6/21/2018

Stuffing Spinach and Finding Family

An absorbing novel on surviving family life after the death of one's mother, finding one's birth mother and birth sister, wanting to have a real family, dealing with rejection, managing the teenagers of one's boyfriend, and much more, The Survivor's Guide to Family Happiness, by Maddie Dawson.  Terrific stuff, with tongue in cheek good humor.

Of course, it's probably easier to manage teens if they're not related to you.  Must be why she did such a good job in that corner at least.  I loved the story, back story and development of all the characters.   Here's a quote, from when Nina is on her way to the re-cycling place after her mother's death.

"And then I went outside and got into my Honda Civic that held the portable commode and the IV pole and the shower chair, all of which I'd spent an hour wrestling into the backseat before leaving the house, and I jerked the car into reverse, pressed on the accelerator - and immediately got my tires stuck in the pile of snow by the curb.
     I did everything you're supposed to do - cursed, banged my hand on the steering wheel as hard as I could, and then, when that didn't work, I rocked the car back and forth, pressing on the gas, then turning the wheel - but it got progressively worse with every attempt.  The tires kept burying themselves deeper and deeper in, and what had been snow under the tires was now turning to slick ice. There was a squealing noise, and after a while, the smell of something burning.
     I mashed on the accelerator so hard that the car lurched forward, and the commode in the backseat took the opportunity to jump into the front seat and pin me down with its aluminium legs.
     Sometimes when you're moving from the old to the new, the universe likes to remind you who's in charge by spinning your tires on ice and then throwing a toilet at your head.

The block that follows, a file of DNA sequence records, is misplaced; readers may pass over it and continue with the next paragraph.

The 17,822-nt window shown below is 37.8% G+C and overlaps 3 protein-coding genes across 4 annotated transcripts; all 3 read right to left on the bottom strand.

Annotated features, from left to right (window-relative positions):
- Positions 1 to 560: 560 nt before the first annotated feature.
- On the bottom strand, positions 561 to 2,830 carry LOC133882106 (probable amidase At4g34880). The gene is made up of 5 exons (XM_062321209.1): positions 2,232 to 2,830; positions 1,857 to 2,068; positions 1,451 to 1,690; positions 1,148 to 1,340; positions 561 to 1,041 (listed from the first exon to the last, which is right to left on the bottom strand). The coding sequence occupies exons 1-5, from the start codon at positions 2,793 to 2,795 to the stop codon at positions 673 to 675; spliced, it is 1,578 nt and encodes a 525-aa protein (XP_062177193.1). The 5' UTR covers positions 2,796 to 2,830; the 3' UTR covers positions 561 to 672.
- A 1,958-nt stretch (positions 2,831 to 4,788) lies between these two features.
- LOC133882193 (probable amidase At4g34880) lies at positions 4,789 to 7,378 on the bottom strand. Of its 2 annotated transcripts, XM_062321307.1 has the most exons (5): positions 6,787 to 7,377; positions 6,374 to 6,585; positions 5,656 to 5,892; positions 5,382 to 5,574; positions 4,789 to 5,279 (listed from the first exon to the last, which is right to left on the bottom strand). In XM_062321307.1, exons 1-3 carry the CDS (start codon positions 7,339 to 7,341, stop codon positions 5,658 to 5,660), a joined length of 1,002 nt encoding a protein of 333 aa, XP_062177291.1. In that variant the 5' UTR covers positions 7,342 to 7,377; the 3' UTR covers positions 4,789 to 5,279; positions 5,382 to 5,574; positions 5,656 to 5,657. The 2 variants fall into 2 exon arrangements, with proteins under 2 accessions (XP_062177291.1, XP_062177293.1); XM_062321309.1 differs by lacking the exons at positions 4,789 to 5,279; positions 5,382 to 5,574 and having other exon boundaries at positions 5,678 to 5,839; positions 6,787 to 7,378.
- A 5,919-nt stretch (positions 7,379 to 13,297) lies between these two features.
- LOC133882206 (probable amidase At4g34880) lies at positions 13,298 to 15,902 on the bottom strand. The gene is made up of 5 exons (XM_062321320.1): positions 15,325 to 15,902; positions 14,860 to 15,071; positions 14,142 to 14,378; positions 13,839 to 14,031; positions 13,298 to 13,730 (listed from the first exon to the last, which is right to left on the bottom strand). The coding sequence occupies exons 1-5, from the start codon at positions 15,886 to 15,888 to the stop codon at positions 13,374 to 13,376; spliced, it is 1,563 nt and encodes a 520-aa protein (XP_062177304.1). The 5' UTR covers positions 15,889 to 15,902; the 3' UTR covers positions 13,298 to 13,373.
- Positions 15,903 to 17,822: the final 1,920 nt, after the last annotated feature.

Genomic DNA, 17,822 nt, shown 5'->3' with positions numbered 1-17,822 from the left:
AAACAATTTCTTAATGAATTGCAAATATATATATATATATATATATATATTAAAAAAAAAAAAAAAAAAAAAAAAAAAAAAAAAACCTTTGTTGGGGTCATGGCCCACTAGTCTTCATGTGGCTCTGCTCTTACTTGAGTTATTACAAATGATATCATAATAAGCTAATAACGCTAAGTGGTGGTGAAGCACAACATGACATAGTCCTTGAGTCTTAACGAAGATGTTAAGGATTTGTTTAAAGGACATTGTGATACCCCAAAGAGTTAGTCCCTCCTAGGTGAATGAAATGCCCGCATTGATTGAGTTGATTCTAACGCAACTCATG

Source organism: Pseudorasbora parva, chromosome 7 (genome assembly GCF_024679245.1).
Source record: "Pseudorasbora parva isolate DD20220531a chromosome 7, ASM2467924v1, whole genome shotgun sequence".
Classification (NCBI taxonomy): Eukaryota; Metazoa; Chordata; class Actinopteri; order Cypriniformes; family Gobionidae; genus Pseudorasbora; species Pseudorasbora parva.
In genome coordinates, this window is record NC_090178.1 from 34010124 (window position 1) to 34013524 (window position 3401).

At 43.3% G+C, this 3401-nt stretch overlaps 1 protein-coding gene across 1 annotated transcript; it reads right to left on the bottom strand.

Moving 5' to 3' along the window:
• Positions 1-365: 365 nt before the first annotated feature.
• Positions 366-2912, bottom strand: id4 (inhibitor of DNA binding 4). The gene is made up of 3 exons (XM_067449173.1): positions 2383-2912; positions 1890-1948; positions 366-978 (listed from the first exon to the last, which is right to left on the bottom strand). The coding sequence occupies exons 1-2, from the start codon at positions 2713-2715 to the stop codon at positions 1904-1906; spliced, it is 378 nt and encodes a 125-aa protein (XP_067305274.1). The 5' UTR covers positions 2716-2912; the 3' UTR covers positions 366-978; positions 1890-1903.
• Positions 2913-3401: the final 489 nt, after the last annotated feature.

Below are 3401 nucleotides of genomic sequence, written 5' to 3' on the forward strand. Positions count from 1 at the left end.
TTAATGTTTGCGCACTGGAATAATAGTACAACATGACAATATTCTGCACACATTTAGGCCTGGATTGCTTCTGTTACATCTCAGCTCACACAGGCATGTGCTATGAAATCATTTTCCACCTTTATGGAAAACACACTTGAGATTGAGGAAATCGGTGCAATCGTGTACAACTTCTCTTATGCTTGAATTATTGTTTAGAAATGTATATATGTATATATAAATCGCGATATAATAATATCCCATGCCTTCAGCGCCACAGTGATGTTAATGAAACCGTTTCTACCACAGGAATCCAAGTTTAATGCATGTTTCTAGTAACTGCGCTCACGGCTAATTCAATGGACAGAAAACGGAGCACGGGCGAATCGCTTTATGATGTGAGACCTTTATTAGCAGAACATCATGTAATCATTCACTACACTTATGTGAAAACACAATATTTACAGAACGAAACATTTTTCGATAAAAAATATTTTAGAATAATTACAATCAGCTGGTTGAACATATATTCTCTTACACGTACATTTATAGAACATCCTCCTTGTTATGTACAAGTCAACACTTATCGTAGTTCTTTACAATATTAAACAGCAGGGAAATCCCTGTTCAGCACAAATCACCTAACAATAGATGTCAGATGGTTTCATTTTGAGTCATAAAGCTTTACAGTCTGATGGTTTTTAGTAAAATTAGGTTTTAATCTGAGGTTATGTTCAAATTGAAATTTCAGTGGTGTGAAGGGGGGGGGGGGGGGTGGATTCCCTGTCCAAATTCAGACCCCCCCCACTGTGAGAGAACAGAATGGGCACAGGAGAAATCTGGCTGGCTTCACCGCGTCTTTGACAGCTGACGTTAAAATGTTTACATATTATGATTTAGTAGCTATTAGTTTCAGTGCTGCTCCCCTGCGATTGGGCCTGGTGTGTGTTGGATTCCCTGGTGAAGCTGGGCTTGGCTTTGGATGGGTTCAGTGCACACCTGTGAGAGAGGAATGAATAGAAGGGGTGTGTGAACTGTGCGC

At least that's the lesson I took away from it."

That's my review, as per usual, I don't go in for lengthy ones, just short recommendations, maybe a quote or two. But, here's a bit more from the Publishers:

"Three women, three lives, and one chance to become a family…whether they want to or not.
Newly orphaned, recently divorced, and semi adrift, Nina Popkin is on a search for her birth mother. She’s spent her life looking into strangers’ faces, fantasizing they’re related to her, and now, at thirty-five, she’s ready for answers.
Meanwhile, the last thing Lindy McIntyre wants is someone like Nina bursting into her life, announcing that they’re sisters and campaigning to track down their mother. She’s too busy with her successful salon, three children, beautiful home, and…oh yes, some pesky little anxiety attacks."


That's the book , which I do think is worthwhile, enjoyable reading.  As for my recipe of the day, it's also a tale of taking what's available, and using it creatively.  The Pacific spinach which I've posted about before, with its huge, heart-shaped leaves, does well here, and being a perennial, you don't need to keep re-planting.  My collards are like that.  They just keep going, so collard leaves or cabbage leaves could also be used in this recipe.  Just blanched a bit longer at the start. This is served in a reduced braising sauce over noodles (or potatoes if you like) and topped with a sauce of yogurt, garlic and mint.